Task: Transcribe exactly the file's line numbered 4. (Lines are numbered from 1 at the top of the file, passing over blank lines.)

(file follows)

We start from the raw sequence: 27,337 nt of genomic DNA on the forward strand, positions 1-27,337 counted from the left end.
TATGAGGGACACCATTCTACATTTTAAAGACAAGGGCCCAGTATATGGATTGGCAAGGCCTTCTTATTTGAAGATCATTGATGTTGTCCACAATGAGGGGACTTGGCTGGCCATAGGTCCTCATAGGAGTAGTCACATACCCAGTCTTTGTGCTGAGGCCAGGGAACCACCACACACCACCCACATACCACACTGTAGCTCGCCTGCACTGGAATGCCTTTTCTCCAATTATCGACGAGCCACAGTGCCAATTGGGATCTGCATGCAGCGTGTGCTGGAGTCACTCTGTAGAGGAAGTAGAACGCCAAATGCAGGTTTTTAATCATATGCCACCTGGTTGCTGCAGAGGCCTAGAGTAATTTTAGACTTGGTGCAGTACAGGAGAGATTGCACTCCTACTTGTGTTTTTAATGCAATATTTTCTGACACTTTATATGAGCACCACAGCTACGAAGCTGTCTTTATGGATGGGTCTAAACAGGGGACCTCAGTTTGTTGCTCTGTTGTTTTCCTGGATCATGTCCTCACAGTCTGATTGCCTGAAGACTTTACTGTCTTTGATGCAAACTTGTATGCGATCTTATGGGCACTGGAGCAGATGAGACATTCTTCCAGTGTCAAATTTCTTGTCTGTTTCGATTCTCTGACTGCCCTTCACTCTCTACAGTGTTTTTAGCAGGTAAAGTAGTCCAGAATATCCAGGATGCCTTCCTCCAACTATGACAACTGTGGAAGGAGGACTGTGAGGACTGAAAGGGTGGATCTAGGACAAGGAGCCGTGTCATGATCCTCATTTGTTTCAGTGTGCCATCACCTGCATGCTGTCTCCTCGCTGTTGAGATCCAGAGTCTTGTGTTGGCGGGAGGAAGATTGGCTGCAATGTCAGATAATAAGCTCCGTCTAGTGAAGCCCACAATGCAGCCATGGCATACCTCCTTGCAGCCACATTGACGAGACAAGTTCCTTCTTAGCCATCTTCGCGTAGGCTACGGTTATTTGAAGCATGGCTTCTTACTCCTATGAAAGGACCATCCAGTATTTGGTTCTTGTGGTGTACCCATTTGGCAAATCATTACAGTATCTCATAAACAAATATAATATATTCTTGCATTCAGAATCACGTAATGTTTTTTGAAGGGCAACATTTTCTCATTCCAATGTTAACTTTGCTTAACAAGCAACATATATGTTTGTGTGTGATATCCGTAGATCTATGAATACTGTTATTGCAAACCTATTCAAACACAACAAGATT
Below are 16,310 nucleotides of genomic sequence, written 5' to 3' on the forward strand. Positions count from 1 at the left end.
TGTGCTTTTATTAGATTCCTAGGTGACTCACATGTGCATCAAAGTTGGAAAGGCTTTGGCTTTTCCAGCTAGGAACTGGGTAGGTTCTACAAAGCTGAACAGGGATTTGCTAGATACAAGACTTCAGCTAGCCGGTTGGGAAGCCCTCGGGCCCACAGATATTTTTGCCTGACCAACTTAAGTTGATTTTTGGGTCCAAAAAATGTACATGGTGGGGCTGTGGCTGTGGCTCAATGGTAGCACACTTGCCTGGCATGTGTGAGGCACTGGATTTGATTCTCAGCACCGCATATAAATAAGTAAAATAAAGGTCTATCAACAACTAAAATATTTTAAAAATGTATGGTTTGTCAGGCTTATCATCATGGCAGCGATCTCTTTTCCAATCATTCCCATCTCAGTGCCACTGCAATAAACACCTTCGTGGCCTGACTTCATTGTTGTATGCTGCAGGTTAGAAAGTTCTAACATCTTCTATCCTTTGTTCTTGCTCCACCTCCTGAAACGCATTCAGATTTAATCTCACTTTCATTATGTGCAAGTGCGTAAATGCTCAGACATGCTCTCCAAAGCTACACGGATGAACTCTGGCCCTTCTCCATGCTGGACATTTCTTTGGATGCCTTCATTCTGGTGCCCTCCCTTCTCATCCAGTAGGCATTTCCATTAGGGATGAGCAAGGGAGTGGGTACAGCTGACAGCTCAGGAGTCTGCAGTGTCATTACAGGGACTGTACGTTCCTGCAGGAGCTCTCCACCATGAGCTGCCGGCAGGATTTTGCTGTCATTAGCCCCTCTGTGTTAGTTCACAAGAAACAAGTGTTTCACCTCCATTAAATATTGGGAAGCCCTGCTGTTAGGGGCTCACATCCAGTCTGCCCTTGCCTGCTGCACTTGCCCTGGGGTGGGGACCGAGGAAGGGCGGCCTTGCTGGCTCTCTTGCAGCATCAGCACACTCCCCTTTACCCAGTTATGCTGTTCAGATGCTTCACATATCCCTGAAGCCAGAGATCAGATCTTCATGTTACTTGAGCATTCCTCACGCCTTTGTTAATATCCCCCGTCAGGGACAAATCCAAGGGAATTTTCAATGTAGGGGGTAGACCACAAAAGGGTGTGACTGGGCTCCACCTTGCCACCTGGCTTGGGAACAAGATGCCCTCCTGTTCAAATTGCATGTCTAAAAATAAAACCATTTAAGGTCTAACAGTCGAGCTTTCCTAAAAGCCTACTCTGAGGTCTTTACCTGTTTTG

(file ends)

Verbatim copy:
TGTGCTTTTATTAGATTCCTAGGTGACTCACATGTGCATCAAAGTTGGAAAGGCTTTGGCTTTTCCAGCTAGGAACTGGGTAGGTTCTACAAAGCTGAACAGGGATTTGCTAGATACAAGACTTCAGCTAGCCGGTTGGGAAGCCCTCGGGCCCACAGATATTTTTGCCTGACCAACTTAAGTTGATTTTTGGGTCCAAAAAATGTACATGGTGGGGCTGTGGCTGTGGCTCAATGGTAGCACACTTGCCTGGCATGTGTGAGGCACTGGATTTGATTCTCAGCACCGCATATAAATAAGTAAAATAAAGGTCTATCAACAACTAAAATATTTTAAAAATGTATGGTTTGTCAGGCTTATCATCATGGCAGCGATCTCTTTTCCAATCATTCCCATCTCAGTGCCACTGCAATAAACACCTTCGTGGCCTGACTTCATTGTTGTATGCTGCAGGTTAGAAAGTTCTAACATCTTCTATCCTTTGTTCTTGCTCCACCTCCTGAAACGCATTCAGATTTAATCTCACTTTCATTATGTGCAAGTGCGTAAATGCTCAGACATGCTCTCCAAAGCTACACGGATGAACTCTGGCCCTTCTCCATGCTGGACATTTCTTTGGATGCCTTCATTCTGGTGCCCTCCCTTCTCATCCAGTAGGCATTTCCATTAGGGATGAGCAAGGGAGTGGGTACAGCTGACAGCTCAGGAGTCTGCAGTGTCATTACAGGGACTGTACGTTCCTGCAGGAGCTCTCCACCATGAGCTGCCGGCAGGATTTTGCTGTCATTAGCCCCTCTGTGTTAGTTCACAAGAAACAAGTGTTTCACCTCCATTAAATATTGGGAAGCCCTGCTGTTAGGGGCTCACATCCAGTCTGCCCTTGCCTGCTGCACTTGCCCTGGGGTGGGGACCGAGGAAGGGCGGCCTTGCTGGCTCTCTTGCAGCATCAGCACACTCCCCTTTACCCAGTTATGCTGTTCAGATGCTTCACATATCCCTGAAGCCAGAGATCAGATCTTCATGTTACTTGAGCATTCCTCACGCCTTTGTTAATATCCCCCGTCAGGGACAAATCCAAGGGAATTTTCAATGTAGGGGGTAGACCACAAAAGGGTGTGACTGGGCTCCACCTTGCCACCTGGCTTGGGAACAAGATGCCCTCCTGTTCAAATTGCATGTCTAAAAATAAAACCATTTAAGGTCTAACAGTCGAGCTTTCCTAAAAGCCTACTCTGAGGTCTTTACCTGTTTTG